How Method is putting a new spin on the office bin

INCLEAN NZ speaks to India Korner about her company’s mission to improve workplace recycling habits through a new design of rubbish bins.  

Seven years ago, India and Steven Korner decided to take a risk. Leaving their full-time roles in office leasing and mechanical engineering respectively, the couple purchased New Zealand-based bin distributor Total Bins.

Through their commitment to environmental awareness, the couple soon discovered a gap in the market they knew they could fill.

“During our travels we continued to see beautiful office spaces virtually littered with ugly bins,” explained Method co-founder India Korner. “It was quite detracting from what the architects and designers of the building were clearly trying to create in these spaces.”

Inspired to create an attractive and accessible recycling solution that people would want to use, India and Steven spent three years researching and analysing office trends, mapping out waste streams in businesses and even helping commercial cleaners on night shifts to further understand waste disposal processes.

In January 2015, the first Method 60 litre recycling bin, which sold out in pre-production, was launched to the NZ market. After seven months of operation in NZ, Method made its first international sale to software company Atlassian in Australia.

In August 2016, Method introduced its product line to Hong Kong and Singapore and opened its second office in Auckland, NZ. Two years later in 2017, Method opened its third office in Sydney and forth office in Melbourne. According to the couple, Method’s main target audience are open plan spaces, including office buildings, universities and airports.

In Australia it currently supplies recycling bins to venues such as Sydney Cricket Ground and Melbourne University, while some its NZ clients include Westpac and Wellington Airport. The start-up has also already made sales to the US and is currently progressing into the UK market.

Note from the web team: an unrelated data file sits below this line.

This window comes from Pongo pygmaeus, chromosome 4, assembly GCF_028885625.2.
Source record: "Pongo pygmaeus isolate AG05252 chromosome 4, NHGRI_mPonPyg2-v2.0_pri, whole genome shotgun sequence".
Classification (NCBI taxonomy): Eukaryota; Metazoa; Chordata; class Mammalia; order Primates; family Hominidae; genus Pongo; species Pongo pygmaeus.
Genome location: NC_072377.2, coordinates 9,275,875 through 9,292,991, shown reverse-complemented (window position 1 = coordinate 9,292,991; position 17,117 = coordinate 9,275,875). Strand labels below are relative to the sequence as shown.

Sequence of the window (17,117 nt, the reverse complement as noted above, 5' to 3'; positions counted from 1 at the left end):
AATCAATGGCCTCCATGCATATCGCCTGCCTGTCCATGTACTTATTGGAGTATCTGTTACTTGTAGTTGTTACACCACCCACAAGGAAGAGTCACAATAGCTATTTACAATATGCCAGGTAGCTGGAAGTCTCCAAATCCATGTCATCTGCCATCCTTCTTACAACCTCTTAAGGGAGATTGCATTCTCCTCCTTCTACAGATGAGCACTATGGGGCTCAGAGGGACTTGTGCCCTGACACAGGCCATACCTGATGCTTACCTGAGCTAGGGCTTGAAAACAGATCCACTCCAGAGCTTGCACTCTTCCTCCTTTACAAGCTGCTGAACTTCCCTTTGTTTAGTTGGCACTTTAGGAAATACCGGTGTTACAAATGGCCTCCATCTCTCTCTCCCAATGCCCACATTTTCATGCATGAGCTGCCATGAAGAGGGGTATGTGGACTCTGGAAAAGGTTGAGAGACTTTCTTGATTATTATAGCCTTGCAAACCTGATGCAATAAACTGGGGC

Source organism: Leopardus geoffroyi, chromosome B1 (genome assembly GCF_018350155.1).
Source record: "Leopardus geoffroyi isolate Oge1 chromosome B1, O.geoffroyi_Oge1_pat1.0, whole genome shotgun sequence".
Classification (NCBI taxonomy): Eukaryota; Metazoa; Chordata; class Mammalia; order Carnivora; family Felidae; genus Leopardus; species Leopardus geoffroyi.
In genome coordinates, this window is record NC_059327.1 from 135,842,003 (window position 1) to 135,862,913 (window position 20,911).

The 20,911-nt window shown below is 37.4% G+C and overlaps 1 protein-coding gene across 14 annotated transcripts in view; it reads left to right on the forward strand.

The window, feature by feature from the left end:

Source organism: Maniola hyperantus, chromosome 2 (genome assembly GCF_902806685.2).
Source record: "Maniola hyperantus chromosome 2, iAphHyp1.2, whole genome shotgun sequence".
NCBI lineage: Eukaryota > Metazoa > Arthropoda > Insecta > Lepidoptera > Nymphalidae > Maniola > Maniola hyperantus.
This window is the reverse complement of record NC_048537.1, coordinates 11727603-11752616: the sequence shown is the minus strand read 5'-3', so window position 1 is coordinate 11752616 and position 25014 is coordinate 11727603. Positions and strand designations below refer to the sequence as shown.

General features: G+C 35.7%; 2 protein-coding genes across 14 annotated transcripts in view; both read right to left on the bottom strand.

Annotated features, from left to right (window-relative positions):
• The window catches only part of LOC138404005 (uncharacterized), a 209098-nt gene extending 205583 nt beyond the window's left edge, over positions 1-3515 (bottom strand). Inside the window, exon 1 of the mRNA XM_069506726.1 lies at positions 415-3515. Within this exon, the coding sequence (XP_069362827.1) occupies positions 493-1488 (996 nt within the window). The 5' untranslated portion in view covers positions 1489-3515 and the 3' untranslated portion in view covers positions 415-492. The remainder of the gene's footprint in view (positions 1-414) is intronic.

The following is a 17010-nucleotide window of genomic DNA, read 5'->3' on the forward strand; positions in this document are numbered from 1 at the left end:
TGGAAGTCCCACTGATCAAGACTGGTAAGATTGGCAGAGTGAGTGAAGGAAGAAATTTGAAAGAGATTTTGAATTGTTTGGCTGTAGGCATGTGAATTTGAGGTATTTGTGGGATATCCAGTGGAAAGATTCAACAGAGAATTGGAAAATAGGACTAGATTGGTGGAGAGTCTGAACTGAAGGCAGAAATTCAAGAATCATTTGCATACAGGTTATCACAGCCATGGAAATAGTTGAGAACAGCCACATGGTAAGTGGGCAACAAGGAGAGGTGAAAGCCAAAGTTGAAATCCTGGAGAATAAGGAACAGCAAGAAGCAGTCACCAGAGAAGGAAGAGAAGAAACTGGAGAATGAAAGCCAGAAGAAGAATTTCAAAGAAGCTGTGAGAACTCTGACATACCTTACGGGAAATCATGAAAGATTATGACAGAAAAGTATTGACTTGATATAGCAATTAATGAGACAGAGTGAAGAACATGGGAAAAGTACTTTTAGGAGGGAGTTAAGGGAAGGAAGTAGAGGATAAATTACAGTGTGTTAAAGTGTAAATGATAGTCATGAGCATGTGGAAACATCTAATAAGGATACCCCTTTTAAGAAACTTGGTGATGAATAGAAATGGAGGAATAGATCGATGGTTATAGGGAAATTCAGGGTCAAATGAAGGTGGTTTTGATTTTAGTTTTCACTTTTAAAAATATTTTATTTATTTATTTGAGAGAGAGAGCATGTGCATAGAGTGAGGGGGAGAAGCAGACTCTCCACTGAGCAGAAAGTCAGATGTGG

“We currently have an agent selling our products in the UK, and have just employed a full time UK salesperson,” said Korner.

During the three years since its launch, Method has designed and added more products to its line, including desktop recycling accessories. It currently offers 60 litre office recycling bins, compostable, black and clear bin liners and individual desk bins called precyclers.

“The recycling accessories are for companies that are transitioning from all workers having a desk bin to just the one Method bin in the office,” explained Korner. “Some workers find it hard when the desk bins are taken away, so we introduced what we call ‘precyclers’ which replace individual desk bins and provide short term desktop storage. Users simply put their rubbish in the precycler and empty it in the bin at the end of the day or on their lunch break.”

In May this year, Method launched its new website which features an online shop for smaller customers who prefer to self-serve.

“Our website definitely needed a refresh,” said Korner. “My husband and I started the business together so initially we did everything, including creating the website. But we really needed the website to be as beautiful as our products, so we spent a lot of time creating instructional videos for the website to make it easier for customers to navigate around.”

This year the company also released a HD (heavy-duty) connector for Method’s recycling stations in large facilities and high-flow environments.

“We have more products in the pipeline and do see ourselves continuing to develop products in the recycling space,” said Korner.

Focusing on the design of the recycling bins is what sets Method apart from its competitors, according to Korner.

“People spend hundreds of thousands of dollars on creating office spaces that are meant to be a pleasant and healthy place for staff to work, so we feel like products like office bins should be well designed to fit into that environment.

“We want our bins to be displayed throughout the workspace, not hidden away. If it’s not a good looking or accessible product, companies won’t want to have it around desk areas.

“We considered small things in the design process. For example, we decided not to put any sharp corners on the bins so they are very easy to keep clean and the angles of the lid mean you can’t see the contents of the bin from afar. Usually with a bin you can see a bin liner hanging out around the edge like an untucked shirt, but the way the bin liners fit into our bins mean its quick for the cleaners to change and the bin liners are hidden from view.”

Everyone recycles at home, but no one really does it at work. We’re a piece in the puzzle that is helping make workplace recycling simpler for businesses.”

This first appeared in the August issue of INCLEAN NZ. 

Leave a comment:

Your email address will not be published. All fields are required